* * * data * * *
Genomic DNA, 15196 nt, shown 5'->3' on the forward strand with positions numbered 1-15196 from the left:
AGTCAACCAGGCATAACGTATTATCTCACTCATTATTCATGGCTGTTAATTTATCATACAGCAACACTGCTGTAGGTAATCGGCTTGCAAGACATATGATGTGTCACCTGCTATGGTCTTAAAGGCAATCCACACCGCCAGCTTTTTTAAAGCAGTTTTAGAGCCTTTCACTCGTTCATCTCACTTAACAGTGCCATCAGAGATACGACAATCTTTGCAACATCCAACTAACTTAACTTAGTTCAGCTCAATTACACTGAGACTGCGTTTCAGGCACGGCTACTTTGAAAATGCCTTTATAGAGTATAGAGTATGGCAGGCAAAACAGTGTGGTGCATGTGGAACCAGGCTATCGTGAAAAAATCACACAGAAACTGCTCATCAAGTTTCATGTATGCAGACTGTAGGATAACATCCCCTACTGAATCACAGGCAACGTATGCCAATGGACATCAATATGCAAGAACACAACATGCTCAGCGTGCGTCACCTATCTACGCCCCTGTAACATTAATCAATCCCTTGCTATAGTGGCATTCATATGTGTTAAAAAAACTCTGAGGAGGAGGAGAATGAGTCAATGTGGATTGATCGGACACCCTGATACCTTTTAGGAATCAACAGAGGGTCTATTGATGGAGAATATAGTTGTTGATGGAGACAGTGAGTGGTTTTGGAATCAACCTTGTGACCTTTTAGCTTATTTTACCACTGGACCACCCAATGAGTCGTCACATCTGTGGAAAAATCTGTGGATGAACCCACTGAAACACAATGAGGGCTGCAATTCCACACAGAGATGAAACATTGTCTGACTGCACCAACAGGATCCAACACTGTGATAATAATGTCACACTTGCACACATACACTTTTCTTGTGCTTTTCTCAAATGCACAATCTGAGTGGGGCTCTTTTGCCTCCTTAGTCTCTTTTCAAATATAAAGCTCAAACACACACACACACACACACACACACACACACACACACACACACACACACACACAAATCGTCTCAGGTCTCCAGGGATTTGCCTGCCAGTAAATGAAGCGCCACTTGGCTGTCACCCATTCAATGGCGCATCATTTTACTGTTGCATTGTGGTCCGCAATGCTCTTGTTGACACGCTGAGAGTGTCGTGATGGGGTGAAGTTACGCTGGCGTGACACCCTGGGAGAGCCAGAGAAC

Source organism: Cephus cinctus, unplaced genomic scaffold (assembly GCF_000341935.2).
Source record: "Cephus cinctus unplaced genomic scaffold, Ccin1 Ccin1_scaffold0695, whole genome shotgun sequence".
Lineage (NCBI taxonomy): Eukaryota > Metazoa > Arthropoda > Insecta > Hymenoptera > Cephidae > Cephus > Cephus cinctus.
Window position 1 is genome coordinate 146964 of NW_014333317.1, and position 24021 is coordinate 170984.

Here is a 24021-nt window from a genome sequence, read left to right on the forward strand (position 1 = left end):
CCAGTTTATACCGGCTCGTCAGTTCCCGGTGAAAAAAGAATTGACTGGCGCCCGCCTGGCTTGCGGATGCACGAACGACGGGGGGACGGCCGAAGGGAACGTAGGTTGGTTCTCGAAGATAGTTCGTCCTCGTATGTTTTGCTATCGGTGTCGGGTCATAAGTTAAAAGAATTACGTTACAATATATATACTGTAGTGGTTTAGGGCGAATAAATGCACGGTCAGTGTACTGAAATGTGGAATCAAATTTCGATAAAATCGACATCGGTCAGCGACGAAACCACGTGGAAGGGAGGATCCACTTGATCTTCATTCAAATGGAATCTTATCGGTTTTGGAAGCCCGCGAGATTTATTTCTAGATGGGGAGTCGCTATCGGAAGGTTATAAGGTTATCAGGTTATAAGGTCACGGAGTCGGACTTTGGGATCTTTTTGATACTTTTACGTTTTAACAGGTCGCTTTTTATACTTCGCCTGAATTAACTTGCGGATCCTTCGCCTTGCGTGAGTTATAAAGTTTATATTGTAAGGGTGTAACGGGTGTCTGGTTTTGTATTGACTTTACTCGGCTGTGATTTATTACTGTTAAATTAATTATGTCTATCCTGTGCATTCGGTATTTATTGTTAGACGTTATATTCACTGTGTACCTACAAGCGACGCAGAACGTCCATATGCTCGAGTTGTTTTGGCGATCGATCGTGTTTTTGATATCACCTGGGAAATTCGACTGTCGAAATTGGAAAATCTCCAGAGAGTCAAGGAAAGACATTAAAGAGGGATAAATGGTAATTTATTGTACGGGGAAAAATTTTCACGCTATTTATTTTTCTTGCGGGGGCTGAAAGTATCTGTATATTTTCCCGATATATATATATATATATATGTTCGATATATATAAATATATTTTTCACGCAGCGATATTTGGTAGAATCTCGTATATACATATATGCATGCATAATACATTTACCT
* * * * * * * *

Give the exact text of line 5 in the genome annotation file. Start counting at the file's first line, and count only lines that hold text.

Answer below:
Lineage (NCBI taxonomy): Eukaryota > Metazoa > Arthropoda > Insecta > Hymenoptera > Cephidae > Cephus > Cephus cinctus.